As another age-related disease, AD has been linked to diabetes in several studies that have shown an increased risk of AD development in diabetes patients. The Tel Aviv Brain Acute Stroke Cohort (TABASCO) study showed an independent effect of diabetes on brain atrophy and the risk of cognitive decline in survivors of stroke/transient ischemic attack [39]. However, the results of clinicopathological investigations suggest that AD patients with diabetes have the same levels of amyloid-β and neurofibrillary tangles as nondiabetic AD patients [40]. Most of the papers analyzed in a systematic review showed no significant association between diabetes and cognitive decline in AD patients [41]. Diabetes was not associated with AD after controlling for CeVD in a study based on a nationally representative database of aged United States Medicare beneficiaries [42]. Therefore, the relationship between diabetes and AD remains uncertain. In our study, baseline diabetes was not associated with increased risk of AD mortality in the United States general population.
In summary, diabetes plays a well-defined role in elevating mortality due to several major diseases while whether diabetes can contribute to mortality of other diseases, such as cancer and AD, is still a topic of debate. We examined the associations between diabetes and mortality due to eight underlying causes of death. We found epidemiological evidence that diabetes diagnosed at the baseline was associated with increased mortality risk due to CVD, CLRD, influenza and pneumonia, and kidney disease, but not cancer or AD. These findings remained consistent even after including participants with insufficient information on confounding variables (Supplementary Table 7). As an indicator of the proportion of cause-specific mortality attributable to baseline diabetes, the PAR% was calculated using HRs from the Cox models [43]. However, we note that HR may not be identical to relative risk when calculating PAR, especially at longer follow-up time points.
Our study has several limitations. First, the follow-up was relatively short, especially for the NHANES data cycle 2009 to 2010, in which participants were followed for only 2 years. Second, only one certifying physician-marked leading cause of death was recorded in the death certificate even though some deaths may be attributed to multiple causes. Third, several diseases are with few events in the analysis of cause-specific mortality, and we have to include a limited number of confounding variables to prevent biased adjusted HRs. Our work has several strengths. The NHANES data are generalizable to the noninstitutional civilian United States population. By using the most recent NHANES and its mortality data, this study included all available leading causes of death-mediated mortality and examined the association with baseline diabetes. Our findings provide new information about whether diabetes contributes to mortality due to the major types of diseases.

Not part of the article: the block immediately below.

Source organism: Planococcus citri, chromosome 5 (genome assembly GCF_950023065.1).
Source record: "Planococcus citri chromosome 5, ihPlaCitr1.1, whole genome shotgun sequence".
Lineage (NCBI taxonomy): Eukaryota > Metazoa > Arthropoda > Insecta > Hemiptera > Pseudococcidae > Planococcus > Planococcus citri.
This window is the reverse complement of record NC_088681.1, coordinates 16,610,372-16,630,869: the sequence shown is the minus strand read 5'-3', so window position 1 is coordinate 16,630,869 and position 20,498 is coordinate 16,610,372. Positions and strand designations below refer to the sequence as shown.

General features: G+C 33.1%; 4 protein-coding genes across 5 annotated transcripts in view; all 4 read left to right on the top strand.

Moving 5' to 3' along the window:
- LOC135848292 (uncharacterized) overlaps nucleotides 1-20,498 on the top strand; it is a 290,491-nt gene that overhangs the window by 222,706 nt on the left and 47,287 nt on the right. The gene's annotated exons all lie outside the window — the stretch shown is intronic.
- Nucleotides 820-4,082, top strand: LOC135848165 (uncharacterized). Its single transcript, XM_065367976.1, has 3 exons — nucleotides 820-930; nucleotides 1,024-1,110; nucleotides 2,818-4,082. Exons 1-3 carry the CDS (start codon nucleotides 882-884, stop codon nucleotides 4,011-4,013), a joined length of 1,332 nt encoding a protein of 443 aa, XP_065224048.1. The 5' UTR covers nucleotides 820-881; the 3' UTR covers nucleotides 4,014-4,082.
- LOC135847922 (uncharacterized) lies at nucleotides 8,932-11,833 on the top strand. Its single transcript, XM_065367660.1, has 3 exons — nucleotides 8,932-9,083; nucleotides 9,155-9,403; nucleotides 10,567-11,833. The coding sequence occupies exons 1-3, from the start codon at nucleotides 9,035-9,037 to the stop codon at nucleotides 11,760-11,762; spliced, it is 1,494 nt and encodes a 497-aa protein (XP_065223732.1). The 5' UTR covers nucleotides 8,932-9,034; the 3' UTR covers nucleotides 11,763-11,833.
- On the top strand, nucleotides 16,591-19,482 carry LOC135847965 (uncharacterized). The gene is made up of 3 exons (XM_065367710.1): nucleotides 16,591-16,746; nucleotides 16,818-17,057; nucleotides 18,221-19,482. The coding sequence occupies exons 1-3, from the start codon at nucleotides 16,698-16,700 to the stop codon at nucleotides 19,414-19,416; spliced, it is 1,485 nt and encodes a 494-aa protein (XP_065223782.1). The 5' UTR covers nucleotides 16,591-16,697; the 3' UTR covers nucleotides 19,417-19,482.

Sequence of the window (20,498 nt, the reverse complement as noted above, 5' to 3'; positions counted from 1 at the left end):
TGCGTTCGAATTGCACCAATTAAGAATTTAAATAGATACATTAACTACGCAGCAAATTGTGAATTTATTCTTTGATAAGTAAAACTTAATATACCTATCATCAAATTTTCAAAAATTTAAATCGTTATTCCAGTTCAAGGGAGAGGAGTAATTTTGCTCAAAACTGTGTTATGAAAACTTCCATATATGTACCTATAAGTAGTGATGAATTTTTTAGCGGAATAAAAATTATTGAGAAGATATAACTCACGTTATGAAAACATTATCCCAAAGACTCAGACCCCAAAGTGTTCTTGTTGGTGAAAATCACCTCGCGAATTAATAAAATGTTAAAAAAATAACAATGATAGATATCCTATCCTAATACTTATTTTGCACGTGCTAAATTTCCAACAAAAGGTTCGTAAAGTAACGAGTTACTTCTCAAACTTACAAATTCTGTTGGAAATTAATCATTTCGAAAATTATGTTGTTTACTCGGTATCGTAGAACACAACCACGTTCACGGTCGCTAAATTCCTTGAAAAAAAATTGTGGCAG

In conclusion, we studied the association between diabetes diagnosed at baseline and mortality due to various causes using NHANES (1999 to 2010) and its mortality follow-up study. We found positive associations between diagnosed diabetes and mortality due to CVD, CLRD, influenza and pneumonia, and kidney disease; baseline diabetes did not contribute to cancer- and AD-specific mortality.

ACKNOWLEDGMENTS

This study is supported by the National Natural Science Foundation of China (Grant No. 81703942), Science Fund for Distinguished Young Scholars in BUCM (Grant No. BUCM-2019-JCRC004) and BUCM research program (to Sen Li).

NOTES

CONFLICTS OF INTEREST: No potential conflict of interest relevant to this article was reported.

AUTHOR CONTRIBUTIONS:

  • Conception or design: S.L.

  • Acquisition, analysis, or interpretation of data: S.L., J.W., B.Z.

  • Drafting the work or revising: S.L., X.L., Y.L.

  • Final approval of the manuscript: S.L., J.W., B.Z., X.L., Y.L.

SUPPLEMENTARY MATERIALS

Supplementary materials related to this article can be found online at https://doi.org/10.4093/dmj.2018.0060.